Structural engineers, building surveyors, planners, architects, and other construction professionals working in Hong Kong should find it easier to work in mainland China following changes to a key agreement signed on 21 November 2019 that will lower barriers to market access in a wide range of industry sectors.

Under the Agreement Concerning Amendment to the Mainland and Hong Kong Closer Economic Partnership Arrangement (CEPA), the Hong Kong and mainland governments have agreed to put in place new liberalization measures in a number of important fields including financial and legal services, television and films, and crucially in construction and related engineering services. The new measures will come into effect on 1 June 2020.

CEPA is a framework agreement made up of four separate agreements: trade in goods (signed in 2018), investment (signed in 2017), economic and technical cooperation (also signed in 2017), and the Agreement on Trade in Services (signed in 2015, the "services agreement").

Feeling positive As part of the drive to facilitate market access, the list of "reserved restrictive measures" within the services agreement, in other words those prohibitions which Hong Kong-based professionals must observe (known as the "negative list"), has been amended and shortened while the "positive list," setting out new liberalization measures, has been greatly expanded. From 1 June 2020:

  • Hong Kong construction professionals will be able to register and practice throughout the entire mainland either through taking mainland examinations or through mutual recognition of Hong Kong professional qualifications.
  • Various agreements providing for mutual recognition of qualifications that have expired will be renewed, including those relating to structural engineers, planners, building surveyors, and architects.
  • Construction professionals, Class 1 registered architects, and structural engineers who have qualified in the mainland through the mutual recognition procedure, will be permitted to register and practice in the mainland. Hong Kong professionals will be allowed, going forward, to complete all the courses necessary to attain mutual recognition in Hong Kong, without the need to travel to the mainland.
  • The mainland residence requirement for Hong Kong professional and technical staff will also be relaxed. Periods of residence in Hong Kong will be counted as equivalent to periods of residence in the mainland.
  • It will also be easier for Hong Kong professionals to set up shop in the mainland. Restrictions on equity share ownership will be relaxed. Those who have the Class 1 registered architect or structural engineer qualification may act as partners in construction and engineering design offices in the mainland. They will also be free to employ architects and structural engineers registered in Hong Kong who yet to obtain the relevant professional qualifications in the mainland.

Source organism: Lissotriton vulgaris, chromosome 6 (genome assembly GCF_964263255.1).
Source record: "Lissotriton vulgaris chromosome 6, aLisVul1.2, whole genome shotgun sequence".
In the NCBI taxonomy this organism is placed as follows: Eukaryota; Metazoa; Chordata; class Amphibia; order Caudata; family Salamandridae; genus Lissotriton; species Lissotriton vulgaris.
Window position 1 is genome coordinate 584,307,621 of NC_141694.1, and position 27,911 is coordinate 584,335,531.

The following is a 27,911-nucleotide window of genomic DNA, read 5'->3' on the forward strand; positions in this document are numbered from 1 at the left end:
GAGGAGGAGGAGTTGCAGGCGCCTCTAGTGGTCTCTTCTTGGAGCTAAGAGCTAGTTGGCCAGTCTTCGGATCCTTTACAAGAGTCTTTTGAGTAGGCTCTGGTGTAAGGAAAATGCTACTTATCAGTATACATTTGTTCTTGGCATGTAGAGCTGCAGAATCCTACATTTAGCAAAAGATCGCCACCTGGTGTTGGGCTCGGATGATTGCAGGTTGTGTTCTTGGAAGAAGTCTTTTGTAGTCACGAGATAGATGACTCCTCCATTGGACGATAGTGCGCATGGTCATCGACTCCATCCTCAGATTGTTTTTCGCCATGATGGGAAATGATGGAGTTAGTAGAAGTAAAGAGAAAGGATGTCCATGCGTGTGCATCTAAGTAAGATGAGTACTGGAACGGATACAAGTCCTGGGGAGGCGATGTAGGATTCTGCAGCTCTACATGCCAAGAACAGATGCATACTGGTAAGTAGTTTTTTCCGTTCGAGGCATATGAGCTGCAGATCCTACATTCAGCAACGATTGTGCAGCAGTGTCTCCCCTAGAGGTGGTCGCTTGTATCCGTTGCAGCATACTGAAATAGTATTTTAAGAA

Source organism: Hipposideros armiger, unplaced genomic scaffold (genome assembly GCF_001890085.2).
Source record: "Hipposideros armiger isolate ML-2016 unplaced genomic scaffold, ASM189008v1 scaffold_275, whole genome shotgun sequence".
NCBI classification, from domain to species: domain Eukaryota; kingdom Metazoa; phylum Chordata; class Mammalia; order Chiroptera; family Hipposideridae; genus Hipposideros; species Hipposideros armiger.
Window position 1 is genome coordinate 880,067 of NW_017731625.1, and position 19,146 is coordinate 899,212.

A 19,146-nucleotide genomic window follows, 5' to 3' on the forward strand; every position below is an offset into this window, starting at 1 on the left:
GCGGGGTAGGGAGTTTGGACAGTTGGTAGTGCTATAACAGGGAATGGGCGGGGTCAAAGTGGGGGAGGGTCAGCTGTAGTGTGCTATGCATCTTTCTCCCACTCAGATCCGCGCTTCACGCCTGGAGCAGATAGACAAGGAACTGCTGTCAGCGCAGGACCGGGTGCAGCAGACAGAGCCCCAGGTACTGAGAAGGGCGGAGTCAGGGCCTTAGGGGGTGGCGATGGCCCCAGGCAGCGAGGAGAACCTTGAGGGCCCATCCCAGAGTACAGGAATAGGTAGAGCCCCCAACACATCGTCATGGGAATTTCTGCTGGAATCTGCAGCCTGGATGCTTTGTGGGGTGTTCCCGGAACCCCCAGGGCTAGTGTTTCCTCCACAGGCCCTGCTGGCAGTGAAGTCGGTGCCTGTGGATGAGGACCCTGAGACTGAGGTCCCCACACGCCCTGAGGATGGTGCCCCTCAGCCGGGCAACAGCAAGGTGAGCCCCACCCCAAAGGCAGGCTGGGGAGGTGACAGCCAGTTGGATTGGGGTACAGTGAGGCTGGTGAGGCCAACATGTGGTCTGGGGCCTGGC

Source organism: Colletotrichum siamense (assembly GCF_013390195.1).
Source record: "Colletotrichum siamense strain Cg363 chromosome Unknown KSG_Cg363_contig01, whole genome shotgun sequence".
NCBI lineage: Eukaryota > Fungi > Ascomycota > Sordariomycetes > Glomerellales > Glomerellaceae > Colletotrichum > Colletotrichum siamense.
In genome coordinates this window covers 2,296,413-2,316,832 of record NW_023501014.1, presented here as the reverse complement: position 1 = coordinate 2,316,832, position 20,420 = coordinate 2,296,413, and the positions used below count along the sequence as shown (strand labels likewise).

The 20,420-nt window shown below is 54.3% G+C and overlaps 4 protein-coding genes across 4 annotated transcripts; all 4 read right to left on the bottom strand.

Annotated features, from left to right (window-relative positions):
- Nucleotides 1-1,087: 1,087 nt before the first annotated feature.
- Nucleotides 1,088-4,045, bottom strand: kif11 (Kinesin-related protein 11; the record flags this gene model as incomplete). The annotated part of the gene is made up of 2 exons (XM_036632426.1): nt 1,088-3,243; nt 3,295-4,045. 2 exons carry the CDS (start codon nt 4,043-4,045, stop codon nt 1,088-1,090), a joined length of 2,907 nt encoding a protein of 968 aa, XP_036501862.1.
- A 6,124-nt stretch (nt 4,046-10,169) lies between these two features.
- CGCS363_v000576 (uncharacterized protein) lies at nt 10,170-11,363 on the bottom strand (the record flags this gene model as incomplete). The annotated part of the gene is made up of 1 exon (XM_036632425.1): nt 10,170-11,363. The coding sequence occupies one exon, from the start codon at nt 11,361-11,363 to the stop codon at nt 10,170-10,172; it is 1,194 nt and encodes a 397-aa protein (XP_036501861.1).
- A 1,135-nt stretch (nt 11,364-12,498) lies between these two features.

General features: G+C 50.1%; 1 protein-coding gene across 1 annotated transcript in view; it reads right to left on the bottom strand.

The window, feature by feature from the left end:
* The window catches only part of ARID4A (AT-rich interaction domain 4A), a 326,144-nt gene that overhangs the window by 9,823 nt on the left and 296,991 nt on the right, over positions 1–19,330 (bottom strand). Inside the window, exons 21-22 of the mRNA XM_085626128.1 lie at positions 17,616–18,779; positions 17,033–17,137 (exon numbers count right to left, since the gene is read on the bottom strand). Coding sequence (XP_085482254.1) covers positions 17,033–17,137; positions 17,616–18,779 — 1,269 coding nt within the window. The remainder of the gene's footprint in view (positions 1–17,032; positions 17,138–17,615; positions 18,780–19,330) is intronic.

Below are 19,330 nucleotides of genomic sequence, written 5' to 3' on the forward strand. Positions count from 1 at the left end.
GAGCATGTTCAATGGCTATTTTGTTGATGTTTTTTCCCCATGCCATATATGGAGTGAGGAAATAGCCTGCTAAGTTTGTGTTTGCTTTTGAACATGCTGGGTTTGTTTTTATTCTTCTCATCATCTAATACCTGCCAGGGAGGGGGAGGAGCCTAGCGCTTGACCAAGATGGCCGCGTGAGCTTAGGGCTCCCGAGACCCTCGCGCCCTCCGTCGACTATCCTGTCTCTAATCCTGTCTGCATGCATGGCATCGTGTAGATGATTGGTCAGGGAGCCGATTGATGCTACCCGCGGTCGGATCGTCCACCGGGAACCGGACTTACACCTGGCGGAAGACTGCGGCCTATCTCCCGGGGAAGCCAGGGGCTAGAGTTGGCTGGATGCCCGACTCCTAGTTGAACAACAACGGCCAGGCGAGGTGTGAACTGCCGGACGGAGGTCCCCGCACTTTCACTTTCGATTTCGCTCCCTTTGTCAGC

• Where enterprise qualifications are declared by foreign wholly owned or joint-venture rural planning enterprises, employed Hong Kong professionals who have obtained the mainland registered planner qualification through mutual recognition, will be regarded as essential registered personnel.
  • Hong Kong professionals who have passed examinations to qualify as registered structural engineers, registered civil engineers (harbor and waterway), registered public facility engineers, registered chemical engineers, or registered electrical engineers, may register and practice in the mainland regardless of whether they are registered practitioners in Hong Kong.

Freer trade Some of the measures outlined are intended to be implemented first in Guangdong Province or in the Guangdong-Hong Kong-Macao Greater Bay Area, which the Hong Kong government hopes will further facilitate the liberalization of trade in services.

The changes are a welcome boost for Hong Kong companies looking to break into the vast mainland market, and should create more opportunities for Hong Kong service professionals. The legal texts of the various CEPA agreements including the services agreement can be found at the Hong Kong government Trade and Industry Department's website.  

The content of this article is intended to provide a general guide to the subject matter. Specialist advice should be sought about your specific circumstances.